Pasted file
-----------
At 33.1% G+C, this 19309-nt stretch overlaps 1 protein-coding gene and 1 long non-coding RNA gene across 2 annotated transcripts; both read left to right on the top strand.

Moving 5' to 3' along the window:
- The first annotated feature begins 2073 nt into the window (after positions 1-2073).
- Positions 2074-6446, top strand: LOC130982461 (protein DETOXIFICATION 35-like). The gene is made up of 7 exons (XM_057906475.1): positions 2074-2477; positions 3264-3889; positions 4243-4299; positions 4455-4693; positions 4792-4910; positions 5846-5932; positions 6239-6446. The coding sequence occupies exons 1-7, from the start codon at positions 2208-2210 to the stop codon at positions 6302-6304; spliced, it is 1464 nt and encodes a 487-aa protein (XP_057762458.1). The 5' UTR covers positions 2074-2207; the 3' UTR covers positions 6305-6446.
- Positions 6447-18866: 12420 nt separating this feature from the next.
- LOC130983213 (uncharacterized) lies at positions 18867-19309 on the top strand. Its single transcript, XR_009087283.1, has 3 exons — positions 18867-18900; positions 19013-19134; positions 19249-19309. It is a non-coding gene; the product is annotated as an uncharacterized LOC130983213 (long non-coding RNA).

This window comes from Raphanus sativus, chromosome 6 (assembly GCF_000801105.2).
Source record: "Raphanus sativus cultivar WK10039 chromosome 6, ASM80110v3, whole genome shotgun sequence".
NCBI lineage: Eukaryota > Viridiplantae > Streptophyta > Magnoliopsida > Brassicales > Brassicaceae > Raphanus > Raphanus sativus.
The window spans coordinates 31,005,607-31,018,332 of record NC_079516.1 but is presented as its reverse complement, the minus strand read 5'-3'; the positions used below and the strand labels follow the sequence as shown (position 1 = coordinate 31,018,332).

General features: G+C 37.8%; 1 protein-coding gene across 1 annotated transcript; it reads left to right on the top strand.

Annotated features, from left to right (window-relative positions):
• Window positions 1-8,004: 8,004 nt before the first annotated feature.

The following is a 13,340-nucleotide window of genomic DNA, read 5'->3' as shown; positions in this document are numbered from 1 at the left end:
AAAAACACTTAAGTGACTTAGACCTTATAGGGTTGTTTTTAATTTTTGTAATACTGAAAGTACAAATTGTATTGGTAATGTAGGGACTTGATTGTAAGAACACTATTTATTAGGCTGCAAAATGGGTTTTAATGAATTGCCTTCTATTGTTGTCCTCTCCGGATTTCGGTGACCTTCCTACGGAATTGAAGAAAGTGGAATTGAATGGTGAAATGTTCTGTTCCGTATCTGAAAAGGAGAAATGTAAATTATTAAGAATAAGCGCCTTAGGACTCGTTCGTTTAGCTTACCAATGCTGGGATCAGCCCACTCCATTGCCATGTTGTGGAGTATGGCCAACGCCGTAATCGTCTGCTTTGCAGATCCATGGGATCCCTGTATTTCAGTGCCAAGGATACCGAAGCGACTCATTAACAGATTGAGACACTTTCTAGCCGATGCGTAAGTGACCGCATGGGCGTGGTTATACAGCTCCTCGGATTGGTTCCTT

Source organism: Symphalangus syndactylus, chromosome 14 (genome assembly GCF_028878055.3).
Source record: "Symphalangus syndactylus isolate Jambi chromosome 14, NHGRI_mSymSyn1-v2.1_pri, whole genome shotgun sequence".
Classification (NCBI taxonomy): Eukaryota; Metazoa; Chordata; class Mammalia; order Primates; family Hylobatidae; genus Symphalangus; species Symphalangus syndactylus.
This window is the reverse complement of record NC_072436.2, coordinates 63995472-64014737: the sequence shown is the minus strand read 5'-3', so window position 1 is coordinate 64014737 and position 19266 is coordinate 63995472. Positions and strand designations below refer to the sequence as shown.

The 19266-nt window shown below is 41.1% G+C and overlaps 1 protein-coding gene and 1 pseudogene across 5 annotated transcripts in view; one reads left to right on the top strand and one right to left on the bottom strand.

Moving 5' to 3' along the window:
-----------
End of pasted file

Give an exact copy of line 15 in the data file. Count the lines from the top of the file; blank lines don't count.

AAAAACACTTAAGTGACTTAGACCTTATAGGGTTGTTTTTAATTTTTGTAATACTGAAAGTACAAATTGTATTGGTAATGTAGGGACTTGATTGTAAGAACACTATTTATTAGGCTGCAAAATGGGTTTTAATGAATTGCCTTCTATTGTTGTCCTCTCCGGATTTCGGTGACCTTCCTACGGAATTGAAGAAAGTGGAATTGAATGGTGAAATGTTCTGTTCCGTATCTGAAAAGGAGAAATGTAAATTATTAAGAATAAGCGCCTTAGGACTCGTTCGTTTAGCTTACCAATGCTGGGATCAGCCCACTCCATTGCCATGTTGTGGAGTATGGCCAACGCCGTAATCGTCTGCTTTGCAGATCCATGGGATCCCTGTATTTCAGTGCCAAGGATACCGAAGCGACTCATTAACAGATTGAGACACTTTCTAGCCGATGCGTAAGTGACCGCATGGGCGTGGTTATACAGCTCCTCGGATTGGTTCCTT